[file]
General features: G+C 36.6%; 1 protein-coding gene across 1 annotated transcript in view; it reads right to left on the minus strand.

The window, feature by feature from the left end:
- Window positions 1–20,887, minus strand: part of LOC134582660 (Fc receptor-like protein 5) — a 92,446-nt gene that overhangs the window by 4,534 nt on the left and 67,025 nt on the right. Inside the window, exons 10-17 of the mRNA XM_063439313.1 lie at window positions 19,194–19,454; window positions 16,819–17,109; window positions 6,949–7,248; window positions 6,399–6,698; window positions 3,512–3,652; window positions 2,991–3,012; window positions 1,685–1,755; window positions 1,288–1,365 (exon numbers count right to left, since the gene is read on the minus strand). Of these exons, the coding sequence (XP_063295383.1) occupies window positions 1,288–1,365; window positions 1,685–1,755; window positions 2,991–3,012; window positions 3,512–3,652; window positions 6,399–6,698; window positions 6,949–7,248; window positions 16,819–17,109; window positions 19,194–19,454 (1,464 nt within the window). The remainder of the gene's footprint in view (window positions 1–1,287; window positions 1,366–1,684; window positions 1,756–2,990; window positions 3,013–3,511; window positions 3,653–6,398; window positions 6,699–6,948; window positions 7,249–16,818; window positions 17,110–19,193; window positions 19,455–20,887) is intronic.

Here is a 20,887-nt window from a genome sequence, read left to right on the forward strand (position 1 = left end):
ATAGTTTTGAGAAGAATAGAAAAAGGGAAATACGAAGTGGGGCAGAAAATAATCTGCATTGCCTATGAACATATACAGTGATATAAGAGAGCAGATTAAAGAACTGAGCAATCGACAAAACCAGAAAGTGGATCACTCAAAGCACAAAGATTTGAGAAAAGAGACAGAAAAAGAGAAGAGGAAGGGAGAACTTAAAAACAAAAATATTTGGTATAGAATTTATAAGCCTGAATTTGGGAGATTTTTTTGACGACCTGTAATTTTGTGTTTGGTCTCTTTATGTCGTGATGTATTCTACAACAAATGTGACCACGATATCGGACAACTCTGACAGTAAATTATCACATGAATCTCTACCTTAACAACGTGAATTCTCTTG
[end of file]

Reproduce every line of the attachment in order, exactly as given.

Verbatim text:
General features: G+C 36.6%; 1 protein-coding gene across 1 annotated transcript in view; it reads right to left on the minus strand.

The window, feature by feature from the left end:
- Window positions 1–20,887, minus strand: part of LOC134582660 (Fc receptor-like protein 5) — a 92,446-nt gene that overhangs the window by 4,534 nt on the left and 67,025 nt on the right. Inside the window, exons 10-17 of the mRNA XM_063439313.1 lie at window positions 19,194–19,454; window positions 16,819–17,109; window positions 6,949–7,248; window positions 6,399–6,698; window positions 3,512–3,652; window positions 2,991–3,012; window positions 1,685–1,755; window positions 1,288–1,365 (exon numbers count right to left, since the gene is read on the minus strand). Of these exons, the coding sequence (XP_063295383.1) occupies window positions 1,288–1,365; window positions 1,685–1,755; window positions 2,991–3,012; window positions 3,512–3,652; window positions 6,399–6,698; window positions 6,949–7,248; window positions 16,819–17,109; window positions 19,194–19,454 (1,464 nt within the window). The remainder of the gene's footprint in view (window positions 1–1,287; window positions 1,366–1,684; window positions 1,756–2,990; window positions 3,013–3,511; window positions 3,653–6,398; window positions 6,699–6,948; window positions 7,249–16,818; window positions 17,110–19,193; window positions 19,455–20,887) is intronic.

Here is a 20,887-nt window from a genome sequence, read left to right on the forward strand (position 1 = left end):
ATAGTTTTGAGAAGAATAGAAAAAGGGAAATACGAAGTGGGGCAGAAAATAATCTGCATTGCCTATGAACATATACAGTGATATAAGAGAGCAGATTAAAGAACTGAGCAATCGACAAAACCAGAAAGTGGATCACTCAAAGCACAAAGATTTGAGAAAAGAGACAGAAAAAGAGAAGAGGAAGGGAGAACTTAAAAACAAAAATATTTGGTATAGAATTTATAAGCCTGAATTTGGGAGATTTTTTTGACGACCTGTAATTTTGTGTTTGGTCTCTTTATGTCGTGATGTATTCTACAACAAATGTGACCACGATATCGGACAACTCTGACAGTAAATTATCACATGAATCTCTACCTTAACAACGTGAATTCTCTTG